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Understanding Fibromyalgia – the Basics

   ؟ What Is Fibromyalgia

Fibromyalgia is a non-life-threatening, chronic disorder of the muscles and surrounding soft tissue, including ligaments and tendons.  Its main symptoms are muscle pain, fatigue, sleep disturbances, and tender points at certain parts of the body. Many people describe fibromyalgia as feeling like a persistent flu.

Some health care providers may use these terms to refer to fibromyalgia: fibromyositis, fibrositis, periarticular fibrositis, muscular rheumatism, chronic muscle pain syndrome, musculoskeletal pain syndrome, or tension myalgia. However, “fibromyalgia,” which means “pain of the muscles and other fibrous tissue,” is the accepted term and has replaced some of the others. Terms ending in “-itis,” which means “inflammation,” are now considered incorrect because inflammation does not play a significant role in fibromyalgia.

Key Characteristics of Fibromyalgia

Muscle pain, either throughout the body or only at certain points, is the primary symptom of fibromyalgia. It may range from mild discomfort to pain severe enough to limit work, social activities, and everyday tasks. Pain commonly occurs in the neck, upper back, shoulders, chest, rib cage, lower back, and thighs and may feel like a burning, gnawing, throbbing, stabbing, or aching sensation and may develop gradually. It usually seems worse when a person is trying to relax and is less noticeable during activity.

A related, key aspect of fibromyalgia is the presence of “tender points,” muscles and tendons that are tender when pressed. Typically, tender points are located in the neck, back, knee, shoulder, elbow, and hip.

People with fibromyalgia, which is also linked to depression, also feel moderately to severely fatigued and have sleep problems, including insomnia. This may result from restless legs and arms, which may disrupt their sleep, or they may suffer from sleep apnea or grind their teeth while they sleep.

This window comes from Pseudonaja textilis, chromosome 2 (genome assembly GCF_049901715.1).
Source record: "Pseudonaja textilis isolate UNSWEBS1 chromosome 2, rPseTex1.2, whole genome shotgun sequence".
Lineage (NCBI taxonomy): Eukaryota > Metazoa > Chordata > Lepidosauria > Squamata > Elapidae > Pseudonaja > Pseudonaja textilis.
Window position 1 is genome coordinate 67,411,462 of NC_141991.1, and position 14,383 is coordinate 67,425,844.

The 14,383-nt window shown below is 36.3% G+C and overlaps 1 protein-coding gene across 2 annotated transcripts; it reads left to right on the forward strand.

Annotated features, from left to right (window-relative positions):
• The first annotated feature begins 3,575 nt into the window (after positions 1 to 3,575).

Tender Points and Fibromyalgia

According to the American Academy of Rheumatology, for a diagnosis of fibromyalgia, you must have unusual tenderness at a minimum of 11 of 18 specific “tender points” associated with the condition. Some health care providers diagnose fibromyalgia in patients who have fewer tender points but who otherwise have severe, widespread (meaning upper and lower body occurring on both right and left sides) pain symptoms that are present for at least three months.

The standard tender points are located in the muscles or other soft tissue on both sides and the front and back of the body. Those who have fibromyalgia may have unusual tenderness at any of several other points on the body as well.


Who Is Affected by Fibromyalgia?

Experts estimate that 3 million to 6 million Americans have fibromyalgia. Of these, 80% are women. One of the main risk factors is being a woman between the age of 20 and 50. Another risk factor is having a rheumatic disease, such as rheumatoid arthritis, lupus, or Sjogren’s syndrome. Fibromyalgia also seems to run in families, so a gene may be at least partly responsible for the condition. Most people with fibromyalgia begin to notice symptoms between the ages of 20 and 40, but children and older adults may also develop the condition. Women with fibromyalgia typically feel pain throughout their body, while men are more likely to have facial pain or pain and stiffness in a certain part of the body as a result of a work- or recreation-related muscle strain.

What Causes Fibromyalgia?

Experts do not know what causes fibromyalgia. There are several theories about possible causes or triggers. Inadequate sleep is a possible trigger. Another is suffering an injury such as physical or emotional trauma. Some experts believe that a viral or bacterial infection plays a part.

Abnormal production of pain-related chemicals in the brain and nerves also contributes to the symptoms of fibromyalgia. It’s thought that any one of these factors may bring on the symptoms of fibromyalgia in someone who is already genetically predisposed to the condition.


August 19, 2009 - Posted by | 1

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